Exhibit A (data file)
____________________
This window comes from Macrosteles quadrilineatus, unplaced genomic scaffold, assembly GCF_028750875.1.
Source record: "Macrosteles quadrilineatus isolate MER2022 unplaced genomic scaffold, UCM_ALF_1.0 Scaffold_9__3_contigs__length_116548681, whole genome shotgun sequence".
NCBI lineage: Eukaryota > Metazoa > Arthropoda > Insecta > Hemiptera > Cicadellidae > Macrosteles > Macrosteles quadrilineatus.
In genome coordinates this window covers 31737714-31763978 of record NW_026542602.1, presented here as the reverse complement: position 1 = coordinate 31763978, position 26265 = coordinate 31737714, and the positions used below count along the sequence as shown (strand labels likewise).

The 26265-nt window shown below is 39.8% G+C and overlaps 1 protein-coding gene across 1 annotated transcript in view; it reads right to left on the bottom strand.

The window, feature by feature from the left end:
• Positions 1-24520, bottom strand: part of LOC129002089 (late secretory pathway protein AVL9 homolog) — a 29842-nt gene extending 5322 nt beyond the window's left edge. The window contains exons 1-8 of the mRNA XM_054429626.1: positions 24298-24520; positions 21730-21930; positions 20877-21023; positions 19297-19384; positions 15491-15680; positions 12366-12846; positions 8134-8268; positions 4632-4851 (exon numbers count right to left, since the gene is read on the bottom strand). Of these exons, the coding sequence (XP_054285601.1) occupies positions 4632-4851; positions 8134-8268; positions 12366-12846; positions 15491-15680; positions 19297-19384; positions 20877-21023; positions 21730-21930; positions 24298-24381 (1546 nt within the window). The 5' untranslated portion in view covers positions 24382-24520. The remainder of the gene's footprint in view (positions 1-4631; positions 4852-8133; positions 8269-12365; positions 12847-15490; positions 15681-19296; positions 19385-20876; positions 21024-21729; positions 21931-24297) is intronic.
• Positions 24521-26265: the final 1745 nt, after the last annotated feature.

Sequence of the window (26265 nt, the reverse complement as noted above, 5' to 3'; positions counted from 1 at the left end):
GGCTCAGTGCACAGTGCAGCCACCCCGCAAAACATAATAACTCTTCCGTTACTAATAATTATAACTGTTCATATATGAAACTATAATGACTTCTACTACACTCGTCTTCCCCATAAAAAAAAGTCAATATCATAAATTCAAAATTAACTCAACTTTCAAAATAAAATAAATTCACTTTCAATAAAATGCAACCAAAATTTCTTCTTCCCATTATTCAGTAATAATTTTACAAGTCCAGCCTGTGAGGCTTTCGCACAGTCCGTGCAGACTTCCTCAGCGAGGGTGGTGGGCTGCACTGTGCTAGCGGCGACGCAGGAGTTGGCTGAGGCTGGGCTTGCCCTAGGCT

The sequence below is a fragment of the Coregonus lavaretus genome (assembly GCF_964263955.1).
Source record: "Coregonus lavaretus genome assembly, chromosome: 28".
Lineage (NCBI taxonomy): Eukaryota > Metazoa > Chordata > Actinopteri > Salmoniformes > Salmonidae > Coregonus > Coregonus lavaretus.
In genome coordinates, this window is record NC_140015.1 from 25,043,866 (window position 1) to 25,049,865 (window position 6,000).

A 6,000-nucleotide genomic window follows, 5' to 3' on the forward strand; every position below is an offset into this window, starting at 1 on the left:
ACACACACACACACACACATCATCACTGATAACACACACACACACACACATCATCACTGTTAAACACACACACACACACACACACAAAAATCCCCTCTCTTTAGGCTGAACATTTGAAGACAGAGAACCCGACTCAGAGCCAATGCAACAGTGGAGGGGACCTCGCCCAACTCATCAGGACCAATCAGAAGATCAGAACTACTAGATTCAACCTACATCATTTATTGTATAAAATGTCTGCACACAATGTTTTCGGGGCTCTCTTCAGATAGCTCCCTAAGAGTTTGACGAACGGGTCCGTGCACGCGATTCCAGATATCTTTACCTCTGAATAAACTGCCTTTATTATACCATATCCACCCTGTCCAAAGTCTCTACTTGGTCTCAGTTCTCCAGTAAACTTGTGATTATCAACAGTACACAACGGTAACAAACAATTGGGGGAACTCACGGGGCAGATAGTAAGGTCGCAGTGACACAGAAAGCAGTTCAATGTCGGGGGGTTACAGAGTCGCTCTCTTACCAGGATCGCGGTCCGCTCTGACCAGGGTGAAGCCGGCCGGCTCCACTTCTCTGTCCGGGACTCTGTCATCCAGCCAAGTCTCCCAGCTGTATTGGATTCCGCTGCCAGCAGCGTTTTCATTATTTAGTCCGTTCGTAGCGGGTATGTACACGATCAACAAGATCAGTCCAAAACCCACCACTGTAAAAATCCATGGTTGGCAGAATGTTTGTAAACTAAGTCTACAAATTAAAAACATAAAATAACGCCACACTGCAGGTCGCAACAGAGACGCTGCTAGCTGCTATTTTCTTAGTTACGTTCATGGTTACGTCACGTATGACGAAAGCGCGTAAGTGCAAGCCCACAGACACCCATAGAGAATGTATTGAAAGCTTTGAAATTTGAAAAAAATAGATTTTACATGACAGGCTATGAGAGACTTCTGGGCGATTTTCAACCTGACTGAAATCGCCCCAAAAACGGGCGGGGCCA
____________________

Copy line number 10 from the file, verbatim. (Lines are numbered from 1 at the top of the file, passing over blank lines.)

GGCTCAGTGCACAGTGCAGCCACCCCGCAAAACATAATAACTCTTCCGTTACTAATAATTATAACTGTTCATATATGAAACTATAATGACTTCTACTACACTCGTCTTCCCCATAAAAAAAAGTCAATATCATAAATTCAAAATTAACTCAACTTTCAAAATAAAATAAATTCACTTTCAATAAAATGCAACCAAAATTTCTTCTTCCCATTATTCAGTAATAATTTTACAAGTCCAGCCTGTGAGGCTTTCGCACAGTCCGTGCAGACTTCCTCAGCGAGGGTGGTGGGCTGCACTGTGCTAGCGGCGACGCAGGAGTTGGCTGAGGCTGGGCTTGCCCTAGGCT